Tax Evasion, as I understand it, is a Felony. It is tried by the same rules that other felonies are tried by. None of these people have been charged with Tax Evasion, though you keep making the assertion that they were.
Your comments about how you feel President Obama is dealing with this are matters of opinion and observation, and are useful for offering me a different point of view than my own. Your comments about how the tax bill is popular or not popular are useful to me, and your notion about where the sticking point are or may be is also useful. I don't have much of a sense of these things, and you have insight about these things that I don't have simply because you see things differently. You are a valuable resource to me and to others when you do this, and I appreciate the effort and time you put into it.
When you say that these people are Tax Evaders, these nominees, and I see no prosecutions or evidence of any, I think you are venturing onto different ground. I have seen evidence that the government has asked these people to pay interest and penalties for underpaying —or what the government feels in underpaying— their tax obligation, and it appears to me that you are right and the government is right, though I can't tell for sure. I have had the government ask me for money a year or two after I've paid taxes. I disagreed with their judgement on one occasion, and I made an error on another. I paid up on both, without a fuss. The government knows that most of us can't afford to keep tax lawyers on tap all the time, and the deck is stacked.
I do not see that there is sufficient evidence that the government has pressed actual legal charges of Tax Evasion against any of these Nominees to justify your use of the term with any accuracy. Pressing charges, it would seem to me, would be the absolute minimum requirement that would be necessary to make such an assertion, since we are a nation that still holds to the innocent before proven guilty theory (outside of our treatment of political prisoners, where apparently it does not seem to hold).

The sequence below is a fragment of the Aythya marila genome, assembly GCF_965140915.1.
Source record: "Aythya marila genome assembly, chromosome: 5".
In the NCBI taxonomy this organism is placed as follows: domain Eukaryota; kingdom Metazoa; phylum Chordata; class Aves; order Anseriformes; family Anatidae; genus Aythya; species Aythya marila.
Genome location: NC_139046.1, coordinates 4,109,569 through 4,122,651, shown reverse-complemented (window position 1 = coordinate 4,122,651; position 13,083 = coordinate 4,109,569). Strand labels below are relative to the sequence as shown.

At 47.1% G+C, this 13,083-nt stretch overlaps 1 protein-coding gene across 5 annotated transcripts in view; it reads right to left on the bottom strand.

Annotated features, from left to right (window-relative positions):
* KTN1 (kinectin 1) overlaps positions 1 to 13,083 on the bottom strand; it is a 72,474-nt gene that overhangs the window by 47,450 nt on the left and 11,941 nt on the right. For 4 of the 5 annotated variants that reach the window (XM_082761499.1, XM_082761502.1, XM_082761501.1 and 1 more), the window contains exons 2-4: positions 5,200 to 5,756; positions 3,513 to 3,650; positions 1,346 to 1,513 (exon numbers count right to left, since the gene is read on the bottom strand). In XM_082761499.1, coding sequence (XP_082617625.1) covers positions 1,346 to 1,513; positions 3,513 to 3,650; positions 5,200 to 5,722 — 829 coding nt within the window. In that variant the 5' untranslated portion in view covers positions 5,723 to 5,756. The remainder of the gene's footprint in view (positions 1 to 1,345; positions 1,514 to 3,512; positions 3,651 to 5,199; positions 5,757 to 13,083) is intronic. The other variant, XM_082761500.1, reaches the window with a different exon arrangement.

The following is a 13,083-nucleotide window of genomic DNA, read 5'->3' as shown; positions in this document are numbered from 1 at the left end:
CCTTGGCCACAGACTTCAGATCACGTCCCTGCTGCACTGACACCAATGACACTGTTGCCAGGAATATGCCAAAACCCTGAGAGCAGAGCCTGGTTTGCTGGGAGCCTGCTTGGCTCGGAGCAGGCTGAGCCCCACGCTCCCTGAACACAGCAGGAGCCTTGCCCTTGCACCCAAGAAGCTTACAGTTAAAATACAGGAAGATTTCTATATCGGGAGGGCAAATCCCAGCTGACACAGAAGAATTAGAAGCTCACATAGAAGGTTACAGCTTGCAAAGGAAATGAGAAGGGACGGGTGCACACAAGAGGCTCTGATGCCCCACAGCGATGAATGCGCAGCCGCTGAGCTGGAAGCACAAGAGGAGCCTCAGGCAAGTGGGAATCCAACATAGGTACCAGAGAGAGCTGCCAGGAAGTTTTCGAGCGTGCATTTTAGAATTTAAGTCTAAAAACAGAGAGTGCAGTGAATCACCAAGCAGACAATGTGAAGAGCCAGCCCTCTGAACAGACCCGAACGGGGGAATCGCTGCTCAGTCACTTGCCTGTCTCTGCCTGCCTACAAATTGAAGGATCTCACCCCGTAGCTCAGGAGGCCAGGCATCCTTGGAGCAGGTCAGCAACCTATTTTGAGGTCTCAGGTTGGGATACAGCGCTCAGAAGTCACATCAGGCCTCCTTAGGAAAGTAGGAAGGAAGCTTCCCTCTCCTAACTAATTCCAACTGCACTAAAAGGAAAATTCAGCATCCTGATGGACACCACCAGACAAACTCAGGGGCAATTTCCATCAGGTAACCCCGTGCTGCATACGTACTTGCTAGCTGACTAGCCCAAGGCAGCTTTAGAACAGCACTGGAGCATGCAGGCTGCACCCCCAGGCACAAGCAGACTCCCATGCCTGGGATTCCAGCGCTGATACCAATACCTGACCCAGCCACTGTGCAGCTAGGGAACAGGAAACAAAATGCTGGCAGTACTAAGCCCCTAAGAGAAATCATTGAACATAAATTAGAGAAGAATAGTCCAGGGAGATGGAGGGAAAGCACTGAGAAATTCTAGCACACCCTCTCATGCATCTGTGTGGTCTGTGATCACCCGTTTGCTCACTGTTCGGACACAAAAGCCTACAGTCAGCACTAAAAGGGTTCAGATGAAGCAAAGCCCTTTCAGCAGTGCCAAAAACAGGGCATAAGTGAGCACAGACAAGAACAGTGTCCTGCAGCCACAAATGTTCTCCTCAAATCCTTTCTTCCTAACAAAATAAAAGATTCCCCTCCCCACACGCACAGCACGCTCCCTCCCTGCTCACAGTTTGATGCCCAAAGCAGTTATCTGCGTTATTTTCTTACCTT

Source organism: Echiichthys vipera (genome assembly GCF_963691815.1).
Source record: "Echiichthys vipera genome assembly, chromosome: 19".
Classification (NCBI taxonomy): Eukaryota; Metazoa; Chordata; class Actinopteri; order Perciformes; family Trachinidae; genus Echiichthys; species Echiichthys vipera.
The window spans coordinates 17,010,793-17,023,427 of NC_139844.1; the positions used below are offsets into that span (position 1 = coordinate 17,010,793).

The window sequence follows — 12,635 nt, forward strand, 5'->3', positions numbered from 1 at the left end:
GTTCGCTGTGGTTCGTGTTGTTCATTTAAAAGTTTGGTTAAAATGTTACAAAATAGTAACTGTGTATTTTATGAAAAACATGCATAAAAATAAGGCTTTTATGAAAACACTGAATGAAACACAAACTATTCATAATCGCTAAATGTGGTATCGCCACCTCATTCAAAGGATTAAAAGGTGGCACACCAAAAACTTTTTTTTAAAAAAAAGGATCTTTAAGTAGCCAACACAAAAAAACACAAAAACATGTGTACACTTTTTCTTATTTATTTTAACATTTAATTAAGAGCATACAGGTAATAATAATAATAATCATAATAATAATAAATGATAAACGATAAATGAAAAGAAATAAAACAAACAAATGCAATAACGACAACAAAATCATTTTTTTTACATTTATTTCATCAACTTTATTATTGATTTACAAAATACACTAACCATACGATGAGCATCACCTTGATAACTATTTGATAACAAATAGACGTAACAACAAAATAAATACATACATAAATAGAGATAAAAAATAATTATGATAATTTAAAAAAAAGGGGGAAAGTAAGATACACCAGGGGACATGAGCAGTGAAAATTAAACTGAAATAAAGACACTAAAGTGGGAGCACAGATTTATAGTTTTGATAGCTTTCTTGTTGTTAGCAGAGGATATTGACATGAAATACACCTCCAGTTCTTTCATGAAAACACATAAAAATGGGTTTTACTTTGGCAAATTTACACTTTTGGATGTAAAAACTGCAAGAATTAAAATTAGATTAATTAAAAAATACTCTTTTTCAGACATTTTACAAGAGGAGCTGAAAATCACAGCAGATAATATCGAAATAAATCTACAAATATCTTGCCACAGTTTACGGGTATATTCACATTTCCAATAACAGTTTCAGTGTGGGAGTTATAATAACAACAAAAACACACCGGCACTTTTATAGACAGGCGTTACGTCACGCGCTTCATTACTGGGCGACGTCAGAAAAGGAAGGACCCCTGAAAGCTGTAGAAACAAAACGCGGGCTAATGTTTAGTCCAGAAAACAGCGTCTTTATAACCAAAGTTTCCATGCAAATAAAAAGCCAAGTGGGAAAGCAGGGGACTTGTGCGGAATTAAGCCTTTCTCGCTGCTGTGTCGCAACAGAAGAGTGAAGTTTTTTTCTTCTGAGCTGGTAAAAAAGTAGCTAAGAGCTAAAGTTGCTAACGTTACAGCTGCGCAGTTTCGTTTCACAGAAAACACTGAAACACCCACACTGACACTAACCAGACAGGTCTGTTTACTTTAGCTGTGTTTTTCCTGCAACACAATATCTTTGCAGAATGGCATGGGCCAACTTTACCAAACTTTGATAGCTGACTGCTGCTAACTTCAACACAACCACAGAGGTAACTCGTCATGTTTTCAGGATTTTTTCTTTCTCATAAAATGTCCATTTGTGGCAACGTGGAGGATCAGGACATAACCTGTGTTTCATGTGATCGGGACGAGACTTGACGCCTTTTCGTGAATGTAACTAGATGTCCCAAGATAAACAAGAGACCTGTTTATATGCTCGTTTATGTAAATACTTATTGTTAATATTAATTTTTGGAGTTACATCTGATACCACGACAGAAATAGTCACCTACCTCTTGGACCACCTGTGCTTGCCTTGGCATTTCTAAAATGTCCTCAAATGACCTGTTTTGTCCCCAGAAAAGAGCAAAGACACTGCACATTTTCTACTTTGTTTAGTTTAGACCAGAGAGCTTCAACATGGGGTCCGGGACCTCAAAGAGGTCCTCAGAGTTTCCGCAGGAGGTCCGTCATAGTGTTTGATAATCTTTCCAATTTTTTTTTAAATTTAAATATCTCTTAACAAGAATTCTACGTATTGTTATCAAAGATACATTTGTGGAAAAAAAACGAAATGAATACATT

In this case, charges have not even been brought. This seems somewhat excessive.
In the case of your speeding ticket example, giving the ticket is bringing the charge, isn't it? And for me to call your example driver a reckless driver is more than a bit out of line, since I have no knowledge of Mr. E.D. being guilty of such an offense. And Mr. E.D. would certainly have a right to defend himself if charges had been brought. Nor would I have the right to assume that the charges were for vehicular homicide rather than for going five miles over the speed limit.
To make such assumptions is probably not useful if we are to safeguard our American legal system, O.J. or no O.J.
To blame O.J. for the defects in the prosecution case seems a bit silly, by the way. It is the Prosecution's job to make the case to the jury. They had a hand in jury selection, just as did the defense. Simply because the defense had excellent funding doesn't mean that the State should have lost. It means that the state should have presented the case in such a way as to be impossible to turn down. The State was simply used to working with all the advantages on their side, and did not prepare with the thoroughness necessary to win when their home court advantage wasn't as great as they were counting on it to be.
By the way.
Sincerely yours, Bob Kaven